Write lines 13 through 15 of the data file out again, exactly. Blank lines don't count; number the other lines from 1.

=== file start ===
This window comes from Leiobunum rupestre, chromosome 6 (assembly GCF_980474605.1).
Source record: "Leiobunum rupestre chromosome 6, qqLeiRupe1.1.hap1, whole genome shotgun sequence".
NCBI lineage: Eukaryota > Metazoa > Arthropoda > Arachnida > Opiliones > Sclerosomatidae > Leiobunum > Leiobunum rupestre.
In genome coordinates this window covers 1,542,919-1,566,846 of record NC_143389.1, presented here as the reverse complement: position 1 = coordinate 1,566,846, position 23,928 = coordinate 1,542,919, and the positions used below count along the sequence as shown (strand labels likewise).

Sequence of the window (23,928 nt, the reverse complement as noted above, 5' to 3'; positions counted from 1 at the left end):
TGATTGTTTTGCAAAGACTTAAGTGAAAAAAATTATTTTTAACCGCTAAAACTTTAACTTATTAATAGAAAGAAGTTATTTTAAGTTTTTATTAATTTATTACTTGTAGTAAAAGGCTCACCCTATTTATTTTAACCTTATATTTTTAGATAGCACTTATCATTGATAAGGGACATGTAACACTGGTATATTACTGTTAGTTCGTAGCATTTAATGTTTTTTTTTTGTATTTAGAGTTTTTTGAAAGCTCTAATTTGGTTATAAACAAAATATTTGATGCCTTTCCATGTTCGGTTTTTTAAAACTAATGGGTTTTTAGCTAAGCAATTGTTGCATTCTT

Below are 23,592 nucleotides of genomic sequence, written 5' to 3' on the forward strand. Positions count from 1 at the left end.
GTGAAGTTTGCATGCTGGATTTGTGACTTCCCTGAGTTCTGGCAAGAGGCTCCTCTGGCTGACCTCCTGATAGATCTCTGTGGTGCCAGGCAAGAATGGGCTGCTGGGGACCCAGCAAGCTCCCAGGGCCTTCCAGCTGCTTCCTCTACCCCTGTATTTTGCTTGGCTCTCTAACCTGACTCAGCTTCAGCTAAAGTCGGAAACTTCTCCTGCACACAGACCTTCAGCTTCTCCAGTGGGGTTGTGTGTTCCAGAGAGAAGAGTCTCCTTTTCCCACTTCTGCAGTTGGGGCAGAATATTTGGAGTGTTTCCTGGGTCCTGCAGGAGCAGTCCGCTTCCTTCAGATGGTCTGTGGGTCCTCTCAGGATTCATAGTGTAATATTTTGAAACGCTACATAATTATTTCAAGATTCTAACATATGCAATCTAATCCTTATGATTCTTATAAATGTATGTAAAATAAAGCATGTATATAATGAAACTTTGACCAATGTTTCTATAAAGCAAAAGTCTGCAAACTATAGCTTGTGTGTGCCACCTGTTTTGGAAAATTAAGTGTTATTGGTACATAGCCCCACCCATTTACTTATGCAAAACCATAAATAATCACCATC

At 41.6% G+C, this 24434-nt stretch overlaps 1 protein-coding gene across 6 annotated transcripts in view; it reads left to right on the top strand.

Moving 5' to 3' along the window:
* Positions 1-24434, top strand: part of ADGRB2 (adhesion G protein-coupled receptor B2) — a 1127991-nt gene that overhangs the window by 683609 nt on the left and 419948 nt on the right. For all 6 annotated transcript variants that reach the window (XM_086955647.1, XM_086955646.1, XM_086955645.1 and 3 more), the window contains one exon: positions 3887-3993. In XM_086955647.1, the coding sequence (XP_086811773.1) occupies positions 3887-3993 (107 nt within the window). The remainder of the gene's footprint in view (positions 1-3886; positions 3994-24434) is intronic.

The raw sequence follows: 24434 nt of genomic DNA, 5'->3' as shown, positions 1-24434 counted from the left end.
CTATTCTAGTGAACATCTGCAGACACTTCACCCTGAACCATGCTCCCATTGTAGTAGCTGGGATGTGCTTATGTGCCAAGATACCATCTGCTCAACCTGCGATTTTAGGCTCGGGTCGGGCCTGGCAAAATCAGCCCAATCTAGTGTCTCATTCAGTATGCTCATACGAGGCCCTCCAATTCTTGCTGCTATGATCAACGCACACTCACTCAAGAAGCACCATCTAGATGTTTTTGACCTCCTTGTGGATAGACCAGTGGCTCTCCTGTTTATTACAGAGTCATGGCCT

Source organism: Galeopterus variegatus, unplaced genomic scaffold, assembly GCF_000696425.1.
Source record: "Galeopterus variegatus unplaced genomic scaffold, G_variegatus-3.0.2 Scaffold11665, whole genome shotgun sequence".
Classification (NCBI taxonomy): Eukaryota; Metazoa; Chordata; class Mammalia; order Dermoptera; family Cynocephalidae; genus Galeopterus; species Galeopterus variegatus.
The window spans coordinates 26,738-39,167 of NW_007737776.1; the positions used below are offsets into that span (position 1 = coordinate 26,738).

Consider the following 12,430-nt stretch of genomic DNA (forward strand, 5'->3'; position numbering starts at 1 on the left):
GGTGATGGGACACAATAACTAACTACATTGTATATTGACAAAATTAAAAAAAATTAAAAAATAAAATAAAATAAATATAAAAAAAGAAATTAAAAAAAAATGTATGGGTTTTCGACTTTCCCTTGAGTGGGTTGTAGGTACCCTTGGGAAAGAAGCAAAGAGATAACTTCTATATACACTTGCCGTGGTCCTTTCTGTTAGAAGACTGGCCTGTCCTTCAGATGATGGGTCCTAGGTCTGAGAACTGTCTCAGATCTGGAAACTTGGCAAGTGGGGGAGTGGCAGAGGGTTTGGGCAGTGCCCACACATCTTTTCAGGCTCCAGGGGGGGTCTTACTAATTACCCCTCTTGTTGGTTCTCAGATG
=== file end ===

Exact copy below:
CTATTCTAGTGAACATCTGCAGACACTTCACCCTGAACCATGCTCCCATTGTAGTAGCTGGGATGTGCTTATGTGCCAAGATACCATCTGCTCAACCTGCGATTTTAGGCTCGGGTCGGGCCTGGCAAAATCAGCCCAATCTAGTGTCTCATTCAGTATGCTCATACGAGGCCCTCCAATTCTTGCTGCTATGATCAACGCACACTCACTCAAGAAGCACCATCTAGATGTTTTTGACCTCCTTGTGGATAGACCAGTGGCTCTCCTGTTTATTACAGAGTCATGGCCT

Source organism: Galeopterus variegatus, unplaced genomic scaffold, assembly GCF_000696425.1.
Source record: "Galeopterus variegatus unplaced genomic scaffold, G_variegatus-3.0.2 Scaffold11665, whole genome shotgun sequence".